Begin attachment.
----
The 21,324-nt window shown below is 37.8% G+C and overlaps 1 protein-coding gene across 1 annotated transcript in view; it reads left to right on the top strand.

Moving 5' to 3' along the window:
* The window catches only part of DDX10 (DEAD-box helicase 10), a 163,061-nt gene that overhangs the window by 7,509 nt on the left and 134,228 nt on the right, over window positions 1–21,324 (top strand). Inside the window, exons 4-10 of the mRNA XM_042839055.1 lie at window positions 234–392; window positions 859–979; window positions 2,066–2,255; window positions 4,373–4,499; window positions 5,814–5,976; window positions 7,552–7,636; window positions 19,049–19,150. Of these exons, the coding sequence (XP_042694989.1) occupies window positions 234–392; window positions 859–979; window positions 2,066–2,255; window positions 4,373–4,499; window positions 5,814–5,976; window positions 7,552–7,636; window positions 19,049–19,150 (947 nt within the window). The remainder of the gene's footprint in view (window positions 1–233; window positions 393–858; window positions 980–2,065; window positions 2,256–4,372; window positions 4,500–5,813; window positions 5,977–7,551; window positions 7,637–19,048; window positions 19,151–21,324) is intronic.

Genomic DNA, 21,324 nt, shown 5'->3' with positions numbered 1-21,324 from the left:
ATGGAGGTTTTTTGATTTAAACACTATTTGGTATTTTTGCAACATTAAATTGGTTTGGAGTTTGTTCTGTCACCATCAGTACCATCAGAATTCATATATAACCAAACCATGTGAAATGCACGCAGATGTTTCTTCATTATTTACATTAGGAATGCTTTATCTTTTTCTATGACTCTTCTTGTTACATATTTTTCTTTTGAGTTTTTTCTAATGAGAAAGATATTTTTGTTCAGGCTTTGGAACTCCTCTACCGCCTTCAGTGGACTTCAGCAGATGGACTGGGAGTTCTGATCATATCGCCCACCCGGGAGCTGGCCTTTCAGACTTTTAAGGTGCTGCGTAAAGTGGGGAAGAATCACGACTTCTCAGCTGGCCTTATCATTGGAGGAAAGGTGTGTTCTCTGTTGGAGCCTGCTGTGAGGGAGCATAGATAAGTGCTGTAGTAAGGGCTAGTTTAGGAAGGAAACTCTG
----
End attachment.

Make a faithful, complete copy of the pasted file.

The 21,324-nt window shown below is 37.8% G+C and overlaps 1 protein-coding gene across 1 annotated transcript in view; it reads left to right on the top strand.

Moving 5' to 3' along the window:
* The window catches only part of DDX10 (DEAD-box helicase 10), a 163,061-nt gene that overhangs the window by 7,509 nt on the left and 134,228 nt on the right, over window positions 1–21,324 (top strand). Inside the window, exons 4-10 of the mRNA XM_042839055.1 lie at window positions 234–392; window positions 859–979; window positions 2,066–2,255; window positions 4,373–4,499; window positions 5,814–5,976; window positions 7,552–7,636; window positions 19,049–19,150. Of these exons, the coding sequence (XP_042694989.1) occupies window positions 234–392; window positions 859–979; window positions 2,066–2,255; window positions 4,373–4,499; window positions 5,814–5,976; window positions 7,552–7,636; window positions 19,049–19,150 (947 nt within the window). The remainder of the gene's footprint in view (window positions 1–233; window positions 393–858; window positions 980–2,065; window positions 2,256–4,372; window positions 4,500–5,813; window positions 5,977–7,551; window positions 7,637–19,048; window positions 19,151–21,324) is intronic.

Genomic DNA, 21,324 nt, shown 5'->3' with positions numbered 1-21,324 from the left:
ATGGAGGTTTTTTGATTTAAACACTATTTGGTATTTTTGCAACATTAAATTGGTTTGGAGTTTGTTCTGTCACCATCAGTACCATCAGAATTCATATATAACCAAACCATGTGAAATGCACGCAGATGTTTCTTCATTATTTACATTAGGAATGCTTTATCTTTTTCTATGACTCTTCTTGTTACATATTTTTCTTTTGAGTTTTTTCTAATGAGAAAGATATTTTTGTTCAGGCTTTGGAACTCCTCTACCGCCTTCAGTGGACTTCAGCAGATGGACTGGGAGTTCTGATCATATCGCCCACCCGGGAGCTGGCCTTTCAGACTTTTAAGGTGCTGCGTAAAGTGGGGAAGAATCACGACTTCTCAGCTGGCCTTATCATTGGAGGAAAGGTGTGTTCTCTGTTGGAGCCTGCTGTGAGGGAGCATAGATAAGTGCTGTAGTAAGGGCTAGTTTAGGAAGGAAACTCTG